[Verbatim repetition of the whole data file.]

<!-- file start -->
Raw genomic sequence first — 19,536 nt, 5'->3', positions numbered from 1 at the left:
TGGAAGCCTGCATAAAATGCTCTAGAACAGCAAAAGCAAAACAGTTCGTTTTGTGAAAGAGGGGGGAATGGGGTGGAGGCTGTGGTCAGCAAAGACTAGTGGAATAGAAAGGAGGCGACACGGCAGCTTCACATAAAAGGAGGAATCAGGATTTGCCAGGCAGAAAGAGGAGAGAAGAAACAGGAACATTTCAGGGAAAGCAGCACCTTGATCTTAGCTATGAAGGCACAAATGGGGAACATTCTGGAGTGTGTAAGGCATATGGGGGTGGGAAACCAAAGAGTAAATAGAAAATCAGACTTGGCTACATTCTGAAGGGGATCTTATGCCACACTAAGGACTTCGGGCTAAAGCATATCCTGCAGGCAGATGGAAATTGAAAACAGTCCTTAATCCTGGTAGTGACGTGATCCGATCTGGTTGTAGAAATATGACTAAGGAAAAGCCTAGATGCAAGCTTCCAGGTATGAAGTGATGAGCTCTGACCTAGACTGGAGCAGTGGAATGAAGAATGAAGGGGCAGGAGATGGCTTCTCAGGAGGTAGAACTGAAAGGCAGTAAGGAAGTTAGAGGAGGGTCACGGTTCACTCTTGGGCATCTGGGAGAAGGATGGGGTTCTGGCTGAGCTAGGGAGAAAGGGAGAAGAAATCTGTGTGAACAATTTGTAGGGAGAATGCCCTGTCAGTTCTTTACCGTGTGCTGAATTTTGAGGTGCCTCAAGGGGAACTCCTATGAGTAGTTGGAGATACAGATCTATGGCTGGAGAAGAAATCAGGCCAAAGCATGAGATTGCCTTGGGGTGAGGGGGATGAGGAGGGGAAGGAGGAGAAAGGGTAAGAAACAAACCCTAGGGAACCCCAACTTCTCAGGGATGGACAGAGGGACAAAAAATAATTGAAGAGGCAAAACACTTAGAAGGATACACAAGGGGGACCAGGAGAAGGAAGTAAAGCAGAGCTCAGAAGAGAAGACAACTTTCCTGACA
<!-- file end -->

Raw genomic sequence first — 19,536 nt, 5'->3', positions numbered from 1 at the left:
TGGAAGCCTGCATAAAATGCTCTAGAACAGCAAAAGCAAAACAGTTCGTTTTGTGAAAGAGGGGGGAATGGGGTGGAGGCTGTGGTCAGCAAAGACTAGTGGAATAGAAAGGAGGCGACACGGCAGCTTCACATAAAAGGAGGAATCAGGATTTGCCAGGCAGAAAGAGGAGAGAAGAAACAGGAACATTTCAGGGAAAGCAGCACCTTGATCTTAGCTATGAAGGCACAAATGGGGAACATTCTGGAGTGTGTAAGGCATATGGGGGTGGGAAACCAAAGAGTAAATAGAAAATCAGACTTGGCTACATTCTGAAGGGGATCTTATGCCACACTAAGGACTTCGGGCTAAAGCATATCCTGCAGGCAGATGGAAATTGAAAACAGTCCTTAATCCTGGTAGTGACGTGATCCGATCTGGTTGTAGAAATATGACTAAGGAAAAGCCTAGATGCAAGCTTCCAGGTATGAAGTGATGAGCTCTGACCTAGACTGGAGCAGTGGAATGAAGAATGAAGGGGCAGGAGATGGCTTCTCAGGAGGTAGAACTGAAAGGCAGTAAGGAAGTTAGAGGAGGGTCACGGTTCACTCTTGGGCATCTGGGAGAAGGATGGGGTTCTGGCTGAGCTAGGGAGAAAGGGAGAAGAAATCTGTGTGAACAATTTGTAGGGAGAATGCCCTGTCAGTTCTTTACCGTGTGCTGAATTTTGAGGTGCCTCAAGGGGAACTCCTATGAGTAGTTGGAGATACAGATCTATGGCTGGAGAAGAAATCAGGCCAAAGCATGAGATTGCCTTGGGGTGAGGGGGATGAGGAGGGGAAGGAGGAGAAAGGGTAAGAAACAAACCCTAGGGAACCCCAACTTCTCAGGGATGGACAGAGGGACAAAAAATAATTGAAGAGGCAAAACACTTAGAAGGATACACAAGGGGGACCAGGAGAAGGAAGTAAAGCAGAGCTCAGAAGAGAAGACAACTTTCCTGACA